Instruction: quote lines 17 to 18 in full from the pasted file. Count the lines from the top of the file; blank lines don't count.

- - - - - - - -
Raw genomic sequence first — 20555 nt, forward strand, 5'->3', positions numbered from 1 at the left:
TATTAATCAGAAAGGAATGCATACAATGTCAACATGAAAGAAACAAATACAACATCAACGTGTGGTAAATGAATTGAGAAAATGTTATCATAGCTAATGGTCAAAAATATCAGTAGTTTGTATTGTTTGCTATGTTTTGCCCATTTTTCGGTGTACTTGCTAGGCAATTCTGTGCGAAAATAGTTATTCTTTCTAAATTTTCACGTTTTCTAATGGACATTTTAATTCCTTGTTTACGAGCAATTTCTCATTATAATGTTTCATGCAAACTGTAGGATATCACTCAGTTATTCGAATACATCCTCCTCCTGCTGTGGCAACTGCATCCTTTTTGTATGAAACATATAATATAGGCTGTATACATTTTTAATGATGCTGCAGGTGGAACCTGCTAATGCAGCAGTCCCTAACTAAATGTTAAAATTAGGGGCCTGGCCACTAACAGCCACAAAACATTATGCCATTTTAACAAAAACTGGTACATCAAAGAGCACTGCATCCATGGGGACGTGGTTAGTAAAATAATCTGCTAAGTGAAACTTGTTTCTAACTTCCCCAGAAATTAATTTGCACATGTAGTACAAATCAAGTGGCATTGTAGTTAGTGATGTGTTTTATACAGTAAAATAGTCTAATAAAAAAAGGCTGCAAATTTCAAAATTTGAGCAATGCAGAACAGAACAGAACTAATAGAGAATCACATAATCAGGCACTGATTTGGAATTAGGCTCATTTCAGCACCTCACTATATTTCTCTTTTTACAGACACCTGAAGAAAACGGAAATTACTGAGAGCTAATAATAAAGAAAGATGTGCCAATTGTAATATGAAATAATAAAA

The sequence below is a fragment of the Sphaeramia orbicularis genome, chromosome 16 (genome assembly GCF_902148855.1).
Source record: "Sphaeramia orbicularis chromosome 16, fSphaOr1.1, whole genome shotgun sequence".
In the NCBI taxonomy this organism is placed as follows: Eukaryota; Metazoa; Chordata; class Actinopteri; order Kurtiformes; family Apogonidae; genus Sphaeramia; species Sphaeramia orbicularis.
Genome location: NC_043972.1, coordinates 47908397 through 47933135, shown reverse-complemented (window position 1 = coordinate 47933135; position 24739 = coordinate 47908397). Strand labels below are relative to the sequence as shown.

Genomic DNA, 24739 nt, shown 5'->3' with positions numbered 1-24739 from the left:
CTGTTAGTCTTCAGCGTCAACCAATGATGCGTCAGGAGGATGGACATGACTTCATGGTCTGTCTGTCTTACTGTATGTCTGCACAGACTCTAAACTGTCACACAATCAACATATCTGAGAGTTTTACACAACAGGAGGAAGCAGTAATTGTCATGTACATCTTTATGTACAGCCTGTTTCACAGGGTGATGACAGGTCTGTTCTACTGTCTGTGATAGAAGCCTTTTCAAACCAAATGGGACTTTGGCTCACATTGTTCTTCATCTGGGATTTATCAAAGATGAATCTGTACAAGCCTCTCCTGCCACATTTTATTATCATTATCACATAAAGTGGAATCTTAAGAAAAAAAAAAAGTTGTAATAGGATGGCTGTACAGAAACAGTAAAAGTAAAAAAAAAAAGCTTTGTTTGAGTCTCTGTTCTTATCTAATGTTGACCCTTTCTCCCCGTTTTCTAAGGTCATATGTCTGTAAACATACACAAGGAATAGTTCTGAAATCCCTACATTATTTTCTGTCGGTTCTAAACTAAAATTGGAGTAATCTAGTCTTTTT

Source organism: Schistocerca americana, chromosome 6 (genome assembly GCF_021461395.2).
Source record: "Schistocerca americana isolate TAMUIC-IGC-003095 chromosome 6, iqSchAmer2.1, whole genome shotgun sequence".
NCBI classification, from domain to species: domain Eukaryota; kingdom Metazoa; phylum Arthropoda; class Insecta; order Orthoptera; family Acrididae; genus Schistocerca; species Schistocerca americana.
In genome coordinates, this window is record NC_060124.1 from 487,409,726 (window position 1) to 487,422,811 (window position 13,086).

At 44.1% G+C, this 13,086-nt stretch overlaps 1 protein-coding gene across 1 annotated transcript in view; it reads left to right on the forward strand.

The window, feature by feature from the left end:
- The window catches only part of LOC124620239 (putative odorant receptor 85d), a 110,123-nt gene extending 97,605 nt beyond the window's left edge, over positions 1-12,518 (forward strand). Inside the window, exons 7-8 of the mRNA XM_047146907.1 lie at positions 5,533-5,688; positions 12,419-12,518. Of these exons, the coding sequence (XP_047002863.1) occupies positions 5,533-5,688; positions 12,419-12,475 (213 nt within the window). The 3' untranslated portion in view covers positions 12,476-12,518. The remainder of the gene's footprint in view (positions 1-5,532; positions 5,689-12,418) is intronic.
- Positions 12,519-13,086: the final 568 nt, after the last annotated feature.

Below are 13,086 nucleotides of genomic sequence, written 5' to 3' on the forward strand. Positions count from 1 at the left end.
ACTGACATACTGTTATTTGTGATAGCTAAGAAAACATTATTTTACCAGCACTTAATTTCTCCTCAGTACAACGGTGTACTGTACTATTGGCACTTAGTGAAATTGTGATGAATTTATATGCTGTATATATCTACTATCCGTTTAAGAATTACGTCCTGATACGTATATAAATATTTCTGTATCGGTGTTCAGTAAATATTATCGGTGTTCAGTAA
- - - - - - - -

Below are 13,086 nucleotides of genomic sequence, written 5' to 3' on the forward strand. Positions count from 1 at the left end.
ACTGACATACTGTTATTTGTGATAGCTAAGAAAACATTATTTTACCAGCACTTAATTTCTCCTCAGTACAACGGTGTACTGTACTATTGGCACTTAGTGAAATTGTGATGAATTTATATGCTGTATATATCTACTATCCGTTTAAGAATTACGTCCTGATACGTATATAAATATTTCTGTATCGGTGTTCAGTAAATATTATCGGTGTTCAGTAA